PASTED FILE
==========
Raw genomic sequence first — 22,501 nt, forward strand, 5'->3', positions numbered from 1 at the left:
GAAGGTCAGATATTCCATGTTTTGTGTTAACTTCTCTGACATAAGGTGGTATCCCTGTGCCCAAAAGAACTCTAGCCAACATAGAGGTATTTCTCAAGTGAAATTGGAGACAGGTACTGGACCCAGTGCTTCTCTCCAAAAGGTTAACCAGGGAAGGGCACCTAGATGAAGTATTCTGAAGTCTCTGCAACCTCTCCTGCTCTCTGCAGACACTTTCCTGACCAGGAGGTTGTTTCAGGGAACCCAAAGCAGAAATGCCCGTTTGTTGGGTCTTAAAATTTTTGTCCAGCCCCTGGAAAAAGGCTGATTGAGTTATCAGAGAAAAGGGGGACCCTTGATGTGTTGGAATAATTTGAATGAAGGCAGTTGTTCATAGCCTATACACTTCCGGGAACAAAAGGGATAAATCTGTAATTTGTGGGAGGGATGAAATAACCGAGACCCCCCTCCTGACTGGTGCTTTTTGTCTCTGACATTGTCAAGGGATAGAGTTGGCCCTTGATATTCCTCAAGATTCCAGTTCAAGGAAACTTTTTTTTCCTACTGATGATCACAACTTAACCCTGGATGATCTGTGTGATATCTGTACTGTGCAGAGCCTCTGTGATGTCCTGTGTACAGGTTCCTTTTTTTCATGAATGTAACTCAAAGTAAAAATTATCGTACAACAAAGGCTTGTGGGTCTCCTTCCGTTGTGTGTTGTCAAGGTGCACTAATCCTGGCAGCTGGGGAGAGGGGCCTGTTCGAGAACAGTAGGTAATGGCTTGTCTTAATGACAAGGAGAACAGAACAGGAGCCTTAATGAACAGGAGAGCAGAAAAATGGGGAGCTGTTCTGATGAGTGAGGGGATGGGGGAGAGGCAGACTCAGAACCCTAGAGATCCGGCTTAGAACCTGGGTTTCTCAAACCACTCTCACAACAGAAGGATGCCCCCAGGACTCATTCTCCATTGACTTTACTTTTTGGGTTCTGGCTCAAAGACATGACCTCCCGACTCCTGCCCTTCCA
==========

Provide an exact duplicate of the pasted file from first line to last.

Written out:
Raw genomic sequence first — 22,501 nt, forward strand, 5'->3', positions numbered from 1 at the left:
GAAGGTCAGATATTCCATGTTTTGTGTTAACTTCTCTGACATAAGGTGGTATCCCTGTGCCCAAAAGAACTCTAGCCAACATAGAGGTATTTCTCAAGTGAAATTGGAGACAGGTACTGGACCCAGTGCTTCTCTCCAAAAGGTTAACCAGGGAAGGGCACCTAGATGAAGTATTCTGAAGTCTCTGCAACCTCTCCTGCTCTCTGCAGACACTTTCCTGACCAGGAGGTTGTTTCAGGGAACCCAAAGCAGAAATGCCCGTTTGTTGGGTCTTAAAATTTTTGTCCAGCCCCTGGAAAAAGGCTGATTGAGTTATCAGAGAAAAGGGGGACCCTTGATGTGTTGGAATAATTTGAATGAAGGCAGTTGTTCATAGCCTATACACTTCCGGGAACAAAAGGGATAAATCTGTAATTTGTGGGAGGGATGAAATAACCGAGACCCCCCTCCTGACTGGTGCTTTTTGTCTCTGACATTGTCAAGGGATAGAGTTGGCCCTTGATATTCCTCAAGATTCCAGTTCAAGGAAACTTTTTTTTCCTACTGATGATCACAACTTAACCCTGGATGATCTGTGTGATATCTGTACTGTGCAGAGCCTCTGTGATGTCCTGTGTACAGGTTCCTTTTTTTCATGAATGTAACTCAAAGTAAAAATTATCGTACAACAAAGGCTTGTGGGTCTCCTTCCGTTGTGTGTTGTCAAGGTGCACTAATCCTGGCAGCTGGGGAGAGGGGCCTGTTCGAGAACAGTAGGTAATGGCTTGTCTTAATGACAAGGAGAACAGAACAGGAGCCTTAATGAACAGGAGAGCAGAAAAATGGGGAGCTGTTCTGATGAGTGAGGGGATGGGGGAGAGGCAGACTCAGAACCCTAGAGATCCGGCTTAGAACCTGGGTTTCTCAAACCACTCTCACAACAGAAGGATGCCCCCAGGACTCATTCTCCATTGACTTTACTTTTTGGGTTCTGGCTCAAAGACATGACCTCCCGACTCCTGCCCTTCCA